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New Juno plan worries privacy groups

UPI
 

WASHINGTON -- Juno quietly posted a new agreement for subscribers of its free Internet service that has alarmed consumer and privacy advocates, ZDNet News reported.

In an effort to replace dwindling advertising revenue during the dot-com downturn, Juno now says customers must allow a software download that would perform computational tasks unrelated to the Internet connection. They must also agree to leave their computers on at all times if asked. The software would replace the screensaver, and people would not be able to uninstall or tamper with it, the news service reports.

Juno also would have the right to "initiate a telephone connection from your computer to Juno's central computers."

The market for free Internet service providers has been hit hard of late, mainly because it relies heavily on advertising dollars from equally hard-hit Internet ventures. To make more money, Juno, which gets about one-third of its revenue from advertising, is hoping to sell unused processing power on member computers to third parties, who can string them together in a virtual daisy chain to form a supercomputer.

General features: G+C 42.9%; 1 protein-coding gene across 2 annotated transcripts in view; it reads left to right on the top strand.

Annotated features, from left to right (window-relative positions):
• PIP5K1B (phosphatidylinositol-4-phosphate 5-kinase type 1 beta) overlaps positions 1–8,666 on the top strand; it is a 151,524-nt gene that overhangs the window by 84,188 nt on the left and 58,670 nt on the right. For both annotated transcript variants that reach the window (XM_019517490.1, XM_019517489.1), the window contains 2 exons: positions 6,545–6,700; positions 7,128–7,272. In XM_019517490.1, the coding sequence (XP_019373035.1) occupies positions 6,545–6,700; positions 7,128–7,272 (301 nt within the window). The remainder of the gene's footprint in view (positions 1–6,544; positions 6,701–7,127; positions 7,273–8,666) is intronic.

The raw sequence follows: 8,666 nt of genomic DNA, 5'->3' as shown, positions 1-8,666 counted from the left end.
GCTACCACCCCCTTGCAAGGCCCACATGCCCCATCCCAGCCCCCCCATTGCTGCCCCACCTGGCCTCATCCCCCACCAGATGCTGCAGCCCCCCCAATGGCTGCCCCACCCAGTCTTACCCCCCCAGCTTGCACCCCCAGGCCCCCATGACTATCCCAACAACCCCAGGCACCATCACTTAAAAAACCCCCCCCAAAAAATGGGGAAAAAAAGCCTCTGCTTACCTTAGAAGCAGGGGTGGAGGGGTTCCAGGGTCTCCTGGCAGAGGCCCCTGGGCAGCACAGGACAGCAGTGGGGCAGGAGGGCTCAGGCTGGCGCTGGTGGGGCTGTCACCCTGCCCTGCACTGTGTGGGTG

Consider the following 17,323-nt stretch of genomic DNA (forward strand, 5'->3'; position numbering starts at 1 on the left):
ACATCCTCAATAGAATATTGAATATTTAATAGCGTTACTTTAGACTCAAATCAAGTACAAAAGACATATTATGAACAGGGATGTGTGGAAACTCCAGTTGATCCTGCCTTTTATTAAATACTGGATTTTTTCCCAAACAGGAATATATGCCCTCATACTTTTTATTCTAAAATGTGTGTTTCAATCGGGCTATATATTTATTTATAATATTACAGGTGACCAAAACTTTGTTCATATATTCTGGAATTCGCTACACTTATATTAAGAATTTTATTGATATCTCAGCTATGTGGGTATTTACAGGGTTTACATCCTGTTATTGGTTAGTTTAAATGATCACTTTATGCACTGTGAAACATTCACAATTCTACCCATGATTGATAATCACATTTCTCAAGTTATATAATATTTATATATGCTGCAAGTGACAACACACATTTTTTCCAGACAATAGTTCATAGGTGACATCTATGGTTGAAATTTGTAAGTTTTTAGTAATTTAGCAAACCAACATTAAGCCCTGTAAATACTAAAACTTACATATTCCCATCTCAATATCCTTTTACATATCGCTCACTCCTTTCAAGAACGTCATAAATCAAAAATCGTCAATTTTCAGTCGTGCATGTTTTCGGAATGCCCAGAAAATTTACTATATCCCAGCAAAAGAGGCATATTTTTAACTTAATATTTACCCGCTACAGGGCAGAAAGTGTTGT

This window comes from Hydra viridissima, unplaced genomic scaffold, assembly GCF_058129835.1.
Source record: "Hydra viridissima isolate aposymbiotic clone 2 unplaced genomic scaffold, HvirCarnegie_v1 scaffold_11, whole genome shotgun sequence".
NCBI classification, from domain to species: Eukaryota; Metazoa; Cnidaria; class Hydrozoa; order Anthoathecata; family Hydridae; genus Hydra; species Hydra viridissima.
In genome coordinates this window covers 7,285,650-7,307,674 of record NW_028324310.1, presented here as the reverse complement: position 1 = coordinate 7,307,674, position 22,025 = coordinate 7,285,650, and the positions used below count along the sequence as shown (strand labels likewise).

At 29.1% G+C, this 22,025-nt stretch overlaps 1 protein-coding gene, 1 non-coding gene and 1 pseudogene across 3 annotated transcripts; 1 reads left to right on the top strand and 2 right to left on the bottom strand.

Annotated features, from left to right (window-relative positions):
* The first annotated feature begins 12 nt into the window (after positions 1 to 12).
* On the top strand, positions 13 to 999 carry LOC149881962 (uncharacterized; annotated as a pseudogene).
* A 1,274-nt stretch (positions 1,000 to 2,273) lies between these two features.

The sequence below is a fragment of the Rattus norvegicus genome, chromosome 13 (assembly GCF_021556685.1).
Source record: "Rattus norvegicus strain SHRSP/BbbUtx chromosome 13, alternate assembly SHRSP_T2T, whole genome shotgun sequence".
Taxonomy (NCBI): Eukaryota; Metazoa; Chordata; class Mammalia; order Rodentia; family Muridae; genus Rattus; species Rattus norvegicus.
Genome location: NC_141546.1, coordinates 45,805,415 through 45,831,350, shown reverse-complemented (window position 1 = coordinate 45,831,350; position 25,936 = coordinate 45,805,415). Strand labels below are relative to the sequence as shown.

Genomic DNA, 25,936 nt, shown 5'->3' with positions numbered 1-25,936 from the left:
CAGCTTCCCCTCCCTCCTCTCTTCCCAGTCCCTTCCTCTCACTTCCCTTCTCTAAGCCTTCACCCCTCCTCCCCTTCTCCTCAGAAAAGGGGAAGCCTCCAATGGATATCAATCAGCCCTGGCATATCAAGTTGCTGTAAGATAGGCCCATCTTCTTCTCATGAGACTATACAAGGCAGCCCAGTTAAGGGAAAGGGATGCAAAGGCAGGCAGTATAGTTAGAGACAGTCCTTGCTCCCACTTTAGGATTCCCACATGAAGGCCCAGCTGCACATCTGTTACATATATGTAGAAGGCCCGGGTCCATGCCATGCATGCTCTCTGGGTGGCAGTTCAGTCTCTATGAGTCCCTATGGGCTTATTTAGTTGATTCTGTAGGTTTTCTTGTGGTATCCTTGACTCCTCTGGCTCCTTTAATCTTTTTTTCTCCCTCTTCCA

However, defenders of privacy and consumer rights worry the new requirements amount to an unprecedented exchange of personal property and data to get something for free. Worse, they say, Juno customers might not understand what kind of relationship they're getting themselves into when they click on the agreement. They're also criticizing the company for slipping the wording into the agreement Jan. 18 and then not going public with the plan until Feb. 1.

Ari Schwartz, a policy analyst with the Center for Democracy and Technology, worries the new rules will make it easier for government investigators to violate constitutional provisions against unreasonable search and seizure. For example, he said, weak wiretapping laws could allow federal investigators to go through Juno to gain access to customers' computers without their knowledge via the software that's installed on their machines.

"Individuals are in some ways signing over their Fourth Amendment rights by opening up their computers," Schwartz said. "It's too bad that to protect people's privacy, they have to pay extra."

Juno spokesman Gary Baker downplayed such concerns and said the new pact wouldn't actually require subscribers to keep their computers on all the time -- only for a few prescribed hours. He also said paid subscribers, which make up about 20 percent of Juno's 4 million customers, would be exempt from the rules. In addition, he said the computers wouldn't be connected to the Internet constantly because most of the computations would take place offline, synching up to the system only when a customer connects to the Internet.

However, people who sign onto the service must agree to a policy that "may require you to leave your computer turned on at all times."

Still, Richard Smith, chief technology officer of the Privacy Foundation, is concerned the software Juno installs on customers' computers might make their machines less reliable, causing them to slow or crash. Juno said it is designing the software so that it doesn't interfere with home machines.

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